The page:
Posts from the 𔃳D’ category

Disney rendered its new animated film on a 55,000-core supercomputer

Disney’s upcoming animated film Big Hero 6, about a boy and his soft robot (and a gang of super-powered friends), is perhaps the largest big-budget mash-up you’ll ever see. Every aspect of the film’s production represents a virtual collision of worlds. The story, something co-director Don Hall calls “one of the more obscure titles in the Marvel universe,” has been completely re-imagined for parent company Disney. Then, there’s the city of San Fransokyo it’s set in — an obvious marriage of two of the most tech-centric cities in the world. And, of course, there’s the real-world technology that not only takes center stage as the basis for characters in the film, but also powered the onscreen visuals. It’s undoubtedly a herculean effort from Walt Disney Animation Studios, and one that’s likely to go unnoticed by audiences. Continue reading…

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How Laika Pushed 3D Printing to New Heights with ‘The Boxtrolls’

Via Cartoon Brew

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BY 

Today at SIGGRAPH 2014, Laika is presenting a session about the making of their upcoming stop motion feature The Boxtrolls and among the presenters is Brian McLean, the studio’s Director of Rapid Prototyping. During a recent trip to Laika’s Portland, Oregon-based studio to visit the set of Boxtrolls, Cartoon Brew chatted extensively with McLean (pictured below) about the revolutionary introduction of the 3D printer into the stop motion production pipeline. Continue reading…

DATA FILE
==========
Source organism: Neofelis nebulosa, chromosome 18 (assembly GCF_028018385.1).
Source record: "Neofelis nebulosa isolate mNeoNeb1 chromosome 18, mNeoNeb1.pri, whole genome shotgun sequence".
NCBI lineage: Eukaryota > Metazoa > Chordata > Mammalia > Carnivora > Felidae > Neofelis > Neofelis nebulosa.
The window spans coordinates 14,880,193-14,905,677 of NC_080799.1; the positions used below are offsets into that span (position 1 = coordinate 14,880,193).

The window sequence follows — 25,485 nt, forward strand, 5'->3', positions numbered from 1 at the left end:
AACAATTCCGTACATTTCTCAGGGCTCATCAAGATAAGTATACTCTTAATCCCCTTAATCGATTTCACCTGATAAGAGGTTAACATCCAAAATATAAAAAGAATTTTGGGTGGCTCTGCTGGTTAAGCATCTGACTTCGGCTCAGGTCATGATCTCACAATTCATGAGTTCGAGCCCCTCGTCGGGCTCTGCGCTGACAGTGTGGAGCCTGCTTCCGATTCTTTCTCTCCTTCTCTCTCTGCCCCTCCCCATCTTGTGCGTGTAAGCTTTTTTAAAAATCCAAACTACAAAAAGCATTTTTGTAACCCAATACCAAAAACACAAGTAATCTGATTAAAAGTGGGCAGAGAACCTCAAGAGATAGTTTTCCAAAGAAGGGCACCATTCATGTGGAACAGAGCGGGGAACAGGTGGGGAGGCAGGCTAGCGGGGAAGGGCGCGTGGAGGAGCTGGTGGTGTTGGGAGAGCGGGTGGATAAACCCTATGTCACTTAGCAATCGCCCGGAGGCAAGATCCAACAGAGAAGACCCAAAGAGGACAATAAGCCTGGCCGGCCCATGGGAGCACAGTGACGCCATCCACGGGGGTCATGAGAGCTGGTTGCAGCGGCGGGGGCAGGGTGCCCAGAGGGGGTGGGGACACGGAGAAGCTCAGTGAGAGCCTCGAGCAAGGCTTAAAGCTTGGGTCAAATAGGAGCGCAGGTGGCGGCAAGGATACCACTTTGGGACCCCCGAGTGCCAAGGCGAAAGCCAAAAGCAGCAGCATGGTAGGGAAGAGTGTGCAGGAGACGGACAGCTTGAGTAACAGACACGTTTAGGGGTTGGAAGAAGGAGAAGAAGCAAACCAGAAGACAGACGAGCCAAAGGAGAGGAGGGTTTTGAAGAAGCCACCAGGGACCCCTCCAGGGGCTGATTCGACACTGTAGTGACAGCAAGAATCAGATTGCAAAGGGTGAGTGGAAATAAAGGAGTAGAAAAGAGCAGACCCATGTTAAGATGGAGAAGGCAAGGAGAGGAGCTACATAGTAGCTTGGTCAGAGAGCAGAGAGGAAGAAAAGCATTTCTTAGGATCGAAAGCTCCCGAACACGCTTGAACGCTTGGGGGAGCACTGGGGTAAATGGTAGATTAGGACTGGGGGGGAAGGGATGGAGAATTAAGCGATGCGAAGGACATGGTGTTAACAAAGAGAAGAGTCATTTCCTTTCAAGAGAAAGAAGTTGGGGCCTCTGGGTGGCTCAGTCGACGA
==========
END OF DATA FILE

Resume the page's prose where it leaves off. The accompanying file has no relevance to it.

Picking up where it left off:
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REVIEW: “The 16th Animation Show of Shows”

My favorite in the “The 16th Animation Show of Shows” was “We Can’t Live Without Cosmos” directed by Konstantin Bronzit of Russia. Has anyone else had a chance to see any of these?

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Article by Fred Patten via IndieWire.com

Every year Ron Diamond, the founder of Hollywood’s Acme Filmworks animation studio (specializing in animated television commercials), puts together an Animation Show of Shows, consisting of his pick of about a hundred minutes’ worth – a dozen or so — of the best animated short films of the year, from those shown around the world at international film festivals, for presentation at over forty major animation studios and schools in California, Oregon, and Washington (Disney, DreamWorks, Pixar, Sony Pictures, Illumination, ILM, UCLA Animation Workshop, San Jose State University, ASIFA chapters in Hollywood, Portland, Seattle, etc.), several East Coast states, and selected locations around the world. The winner of the following year’s Academy Award for Best Animated Short Film has often been included on an Animation Show of Shows program. Continue reading…

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We’re losing all our Strong Female Characters to Trinity Syndrome

“…the Strong Female Character With Nothing To Do—is becoming more and more common.” Interesting read.